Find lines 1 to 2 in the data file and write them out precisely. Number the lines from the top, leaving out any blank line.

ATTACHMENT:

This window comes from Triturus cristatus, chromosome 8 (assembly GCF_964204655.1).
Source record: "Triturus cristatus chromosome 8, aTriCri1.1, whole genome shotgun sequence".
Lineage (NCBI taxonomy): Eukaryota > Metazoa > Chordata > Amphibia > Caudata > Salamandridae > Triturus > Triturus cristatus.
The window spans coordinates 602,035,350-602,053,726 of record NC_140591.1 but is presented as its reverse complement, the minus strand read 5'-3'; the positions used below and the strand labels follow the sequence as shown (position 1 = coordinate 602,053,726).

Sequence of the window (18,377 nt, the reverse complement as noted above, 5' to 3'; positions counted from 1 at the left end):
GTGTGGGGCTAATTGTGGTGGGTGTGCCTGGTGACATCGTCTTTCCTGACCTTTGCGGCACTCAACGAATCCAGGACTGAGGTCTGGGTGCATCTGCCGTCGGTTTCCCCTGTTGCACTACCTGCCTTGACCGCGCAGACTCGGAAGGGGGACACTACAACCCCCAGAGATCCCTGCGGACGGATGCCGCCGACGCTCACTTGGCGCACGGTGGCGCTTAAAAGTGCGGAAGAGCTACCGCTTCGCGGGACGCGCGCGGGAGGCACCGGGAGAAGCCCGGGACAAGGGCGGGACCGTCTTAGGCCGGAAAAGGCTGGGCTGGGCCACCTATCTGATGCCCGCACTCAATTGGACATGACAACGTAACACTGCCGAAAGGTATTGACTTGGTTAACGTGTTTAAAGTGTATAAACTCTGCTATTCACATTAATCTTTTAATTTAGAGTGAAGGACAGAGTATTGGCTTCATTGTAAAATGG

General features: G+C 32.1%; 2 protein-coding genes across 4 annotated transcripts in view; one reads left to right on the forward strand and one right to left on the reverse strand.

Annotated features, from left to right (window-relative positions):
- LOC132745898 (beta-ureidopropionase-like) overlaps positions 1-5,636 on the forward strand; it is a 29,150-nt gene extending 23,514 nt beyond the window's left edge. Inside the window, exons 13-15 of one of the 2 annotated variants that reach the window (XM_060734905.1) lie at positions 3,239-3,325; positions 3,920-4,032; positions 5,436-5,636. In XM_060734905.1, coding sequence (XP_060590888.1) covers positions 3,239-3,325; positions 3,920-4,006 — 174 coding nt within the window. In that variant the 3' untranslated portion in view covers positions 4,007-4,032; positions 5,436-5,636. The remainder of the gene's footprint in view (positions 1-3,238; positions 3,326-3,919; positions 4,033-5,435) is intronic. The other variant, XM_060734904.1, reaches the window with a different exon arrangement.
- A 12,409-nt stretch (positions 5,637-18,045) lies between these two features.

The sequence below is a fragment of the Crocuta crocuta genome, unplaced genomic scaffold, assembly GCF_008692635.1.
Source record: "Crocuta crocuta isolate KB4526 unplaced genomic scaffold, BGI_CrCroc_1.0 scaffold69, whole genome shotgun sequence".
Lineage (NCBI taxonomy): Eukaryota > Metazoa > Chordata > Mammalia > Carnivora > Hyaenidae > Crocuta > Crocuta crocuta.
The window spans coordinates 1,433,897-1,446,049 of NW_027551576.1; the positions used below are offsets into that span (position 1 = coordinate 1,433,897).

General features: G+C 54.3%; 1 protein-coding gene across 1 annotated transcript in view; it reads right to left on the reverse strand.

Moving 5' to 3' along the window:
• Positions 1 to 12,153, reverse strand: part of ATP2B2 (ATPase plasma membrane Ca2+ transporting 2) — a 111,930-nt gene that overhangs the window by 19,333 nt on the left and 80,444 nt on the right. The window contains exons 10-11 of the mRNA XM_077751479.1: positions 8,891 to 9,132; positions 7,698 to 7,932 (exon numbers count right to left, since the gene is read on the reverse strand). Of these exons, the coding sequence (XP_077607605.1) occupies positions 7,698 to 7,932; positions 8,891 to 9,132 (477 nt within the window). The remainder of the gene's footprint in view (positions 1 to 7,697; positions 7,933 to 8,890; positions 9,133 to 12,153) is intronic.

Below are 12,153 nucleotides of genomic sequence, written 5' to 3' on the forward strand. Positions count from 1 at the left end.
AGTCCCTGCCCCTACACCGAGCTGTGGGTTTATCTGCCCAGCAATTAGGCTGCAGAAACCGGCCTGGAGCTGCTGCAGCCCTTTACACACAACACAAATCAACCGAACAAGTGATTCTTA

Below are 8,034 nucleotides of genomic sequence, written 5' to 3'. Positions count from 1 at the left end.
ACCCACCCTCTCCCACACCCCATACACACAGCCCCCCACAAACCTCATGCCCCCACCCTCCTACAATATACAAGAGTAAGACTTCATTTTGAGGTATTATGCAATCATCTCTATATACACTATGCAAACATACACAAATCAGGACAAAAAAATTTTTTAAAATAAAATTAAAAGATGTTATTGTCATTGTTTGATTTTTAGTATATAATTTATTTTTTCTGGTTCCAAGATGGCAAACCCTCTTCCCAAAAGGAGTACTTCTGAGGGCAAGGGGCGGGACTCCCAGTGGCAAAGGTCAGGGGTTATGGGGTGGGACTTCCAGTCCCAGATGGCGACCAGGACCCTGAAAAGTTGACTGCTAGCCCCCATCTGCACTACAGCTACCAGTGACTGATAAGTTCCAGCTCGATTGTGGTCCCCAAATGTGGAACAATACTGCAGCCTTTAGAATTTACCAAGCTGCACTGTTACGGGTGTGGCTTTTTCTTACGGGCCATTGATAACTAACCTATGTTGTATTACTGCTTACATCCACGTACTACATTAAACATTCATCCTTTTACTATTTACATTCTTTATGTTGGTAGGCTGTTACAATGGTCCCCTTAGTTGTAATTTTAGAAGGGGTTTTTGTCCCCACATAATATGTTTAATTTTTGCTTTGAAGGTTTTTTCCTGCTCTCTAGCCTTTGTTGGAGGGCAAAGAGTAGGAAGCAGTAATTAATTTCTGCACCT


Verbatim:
This window comes from Triturus cristatus, chromosome 8 (assembly GCF_964204655.1).
Source record: "Triturus cristatus chromosome 8, aTriCri1.1, whole genome shotgun sequence".